I drank a lot of Mountain Dew. Way too much Mountain Dew. It carried me through college, I am very sad to say. Shortly after I gave up soft drinks, I visited the dentist. New town, new dentist... and I previously had just been getting my teeth cleaned by students at the local dental hygiene school for free. The dentist made note of the demineralization on my back molars and asked if I drank Mountain Dew. My shocked response was a hesitant, "I DID, how did you know?"

He told me that what he saw was commonly referred to as "DewMouth." Apparently, it is a growing problem among young people who drink a lot of soft drinks... and especially Mountain Dew because it is one of the very highest in sugar concentrations. YIKES! I had to get my molars drilled and filled. Fun :0

Soda in Glass with Ice by Martina Urban

Most beverages are high in sugar... Kool Aid, Sodas, Bottled Teas, "Juice" Drinks. They are all high in sugar and devoid of any other nutritional value. These empty calories can lead to blood sugar spikes and plunges, weight gain, and even heart palpitations. Okay... so the list goes on, but I don't want to focus too much on the negative. Please read this amazingly simple yet informational article on the Soft Drink epidemic in our nation.

Unfortunately, diet drinks made with artificial sweeteners are just as bad. Artificial sweeteners that have been around long enough have left a trail of infamous results. Splenda has not been around long enough yet, but its time will come.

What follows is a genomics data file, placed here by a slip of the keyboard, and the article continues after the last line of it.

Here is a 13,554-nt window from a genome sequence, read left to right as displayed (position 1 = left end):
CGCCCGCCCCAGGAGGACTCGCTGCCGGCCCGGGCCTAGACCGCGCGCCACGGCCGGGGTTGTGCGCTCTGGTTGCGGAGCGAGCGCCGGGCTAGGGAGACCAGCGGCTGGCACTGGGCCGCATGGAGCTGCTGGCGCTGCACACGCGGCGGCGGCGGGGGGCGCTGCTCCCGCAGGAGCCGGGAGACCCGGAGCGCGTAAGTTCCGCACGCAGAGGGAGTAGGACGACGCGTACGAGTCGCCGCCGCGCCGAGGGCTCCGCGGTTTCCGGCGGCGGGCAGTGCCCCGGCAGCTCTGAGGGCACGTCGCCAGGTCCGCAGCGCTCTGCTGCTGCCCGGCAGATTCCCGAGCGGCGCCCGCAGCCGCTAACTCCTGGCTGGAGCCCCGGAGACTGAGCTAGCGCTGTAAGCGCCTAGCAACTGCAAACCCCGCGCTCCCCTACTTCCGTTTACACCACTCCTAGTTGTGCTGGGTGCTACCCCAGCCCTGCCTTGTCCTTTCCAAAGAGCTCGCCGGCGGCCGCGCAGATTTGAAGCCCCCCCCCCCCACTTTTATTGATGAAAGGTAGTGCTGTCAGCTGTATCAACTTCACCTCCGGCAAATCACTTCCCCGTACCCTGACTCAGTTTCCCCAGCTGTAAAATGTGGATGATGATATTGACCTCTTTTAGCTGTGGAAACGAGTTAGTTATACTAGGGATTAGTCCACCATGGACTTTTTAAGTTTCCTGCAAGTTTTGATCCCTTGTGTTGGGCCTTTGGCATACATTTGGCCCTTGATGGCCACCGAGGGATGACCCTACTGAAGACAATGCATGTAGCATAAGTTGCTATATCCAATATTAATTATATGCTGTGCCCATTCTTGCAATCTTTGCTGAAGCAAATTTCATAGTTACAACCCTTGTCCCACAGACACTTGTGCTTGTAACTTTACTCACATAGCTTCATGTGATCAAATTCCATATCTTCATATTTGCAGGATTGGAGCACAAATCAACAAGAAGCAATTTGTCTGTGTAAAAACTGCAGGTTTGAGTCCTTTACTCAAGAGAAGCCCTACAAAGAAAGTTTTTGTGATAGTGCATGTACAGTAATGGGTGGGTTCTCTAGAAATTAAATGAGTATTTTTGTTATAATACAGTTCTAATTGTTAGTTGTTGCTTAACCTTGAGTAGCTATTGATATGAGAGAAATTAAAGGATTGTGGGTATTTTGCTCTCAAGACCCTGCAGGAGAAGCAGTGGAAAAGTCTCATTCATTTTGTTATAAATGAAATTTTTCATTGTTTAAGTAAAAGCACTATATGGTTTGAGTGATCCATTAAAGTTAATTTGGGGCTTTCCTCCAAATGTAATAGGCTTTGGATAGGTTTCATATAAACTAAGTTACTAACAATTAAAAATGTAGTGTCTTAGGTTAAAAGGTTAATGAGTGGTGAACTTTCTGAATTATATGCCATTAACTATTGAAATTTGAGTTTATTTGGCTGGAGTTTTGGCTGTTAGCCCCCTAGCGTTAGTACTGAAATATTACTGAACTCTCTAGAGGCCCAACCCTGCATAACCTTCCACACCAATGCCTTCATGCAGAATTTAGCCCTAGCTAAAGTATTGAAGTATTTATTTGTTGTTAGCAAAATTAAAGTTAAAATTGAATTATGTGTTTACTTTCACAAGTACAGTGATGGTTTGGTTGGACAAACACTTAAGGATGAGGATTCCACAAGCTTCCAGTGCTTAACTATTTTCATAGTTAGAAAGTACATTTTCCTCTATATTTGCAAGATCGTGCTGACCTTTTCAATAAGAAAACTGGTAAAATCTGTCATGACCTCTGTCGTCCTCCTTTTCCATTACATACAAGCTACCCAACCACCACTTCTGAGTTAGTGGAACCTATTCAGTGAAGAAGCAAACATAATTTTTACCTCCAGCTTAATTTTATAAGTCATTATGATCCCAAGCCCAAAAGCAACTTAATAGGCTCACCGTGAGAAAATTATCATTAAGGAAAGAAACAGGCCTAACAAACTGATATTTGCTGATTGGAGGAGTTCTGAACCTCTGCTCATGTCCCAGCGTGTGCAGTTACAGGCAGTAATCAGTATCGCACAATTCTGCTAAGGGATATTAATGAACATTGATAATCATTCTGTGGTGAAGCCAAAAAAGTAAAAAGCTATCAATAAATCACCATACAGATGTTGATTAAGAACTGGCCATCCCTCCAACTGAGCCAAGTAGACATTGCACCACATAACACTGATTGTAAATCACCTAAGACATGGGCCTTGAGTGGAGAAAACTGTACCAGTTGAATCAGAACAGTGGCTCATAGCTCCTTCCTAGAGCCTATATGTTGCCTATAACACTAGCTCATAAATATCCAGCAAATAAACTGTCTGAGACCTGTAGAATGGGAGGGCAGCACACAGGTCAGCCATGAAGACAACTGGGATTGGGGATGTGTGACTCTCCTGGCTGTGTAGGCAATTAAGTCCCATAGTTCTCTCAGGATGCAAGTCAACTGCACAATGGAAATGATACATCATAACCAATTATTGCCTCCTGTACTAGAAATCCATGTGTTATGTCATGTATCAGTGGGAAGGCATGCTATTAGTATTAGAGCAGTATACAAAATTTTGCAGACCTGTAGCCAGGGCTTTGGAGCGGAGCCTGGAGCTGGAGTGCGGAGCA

What you drink is a big part of your health. So, if you do drink soft drinks, I encourage you to let them go! If your children regularly drink sugared beverages, please work to replace them too. It may take a bit of smarts, but your children need you to guide them in this area.

Replace soft drinks with good, pure water and the occasional 100% fruit juice. Or, you can brew green tea and add a little bit of honey. Keep a chilled pitcher in the refrigerator for a slightly sweet replacement beverage without having to prepare something. It may help your children if they have their own BPA-free water bottle to drink from... something to make water more exciting.

I'd love to hear from my readers... have you given up soft drinks? If so, what did you replace them with? We would all benefit from reading your successes! Please comment to share what you have done.

Bottom line, you can do it. I am confident you can!


Wednesday, May 20, 2009

Dropping the Ball

When our lives get windy, it's easy to be blown off course. That would describe my last eight days. Windy and Off-Course. I have a good, working plan of action in place. But even with my best intentions, "life" can prevent my plans from working out.

I am assuming this happens to you too. Do you get discouraged when you drop the ball... and have to order pizza? Or maybe you never order pizza! Well, the pizza tasted good last night (and so did the organic steamed broccoli), but I also neglected to soak beans or thaw meat for tonight's supper. Yep... I totally dropped the ball.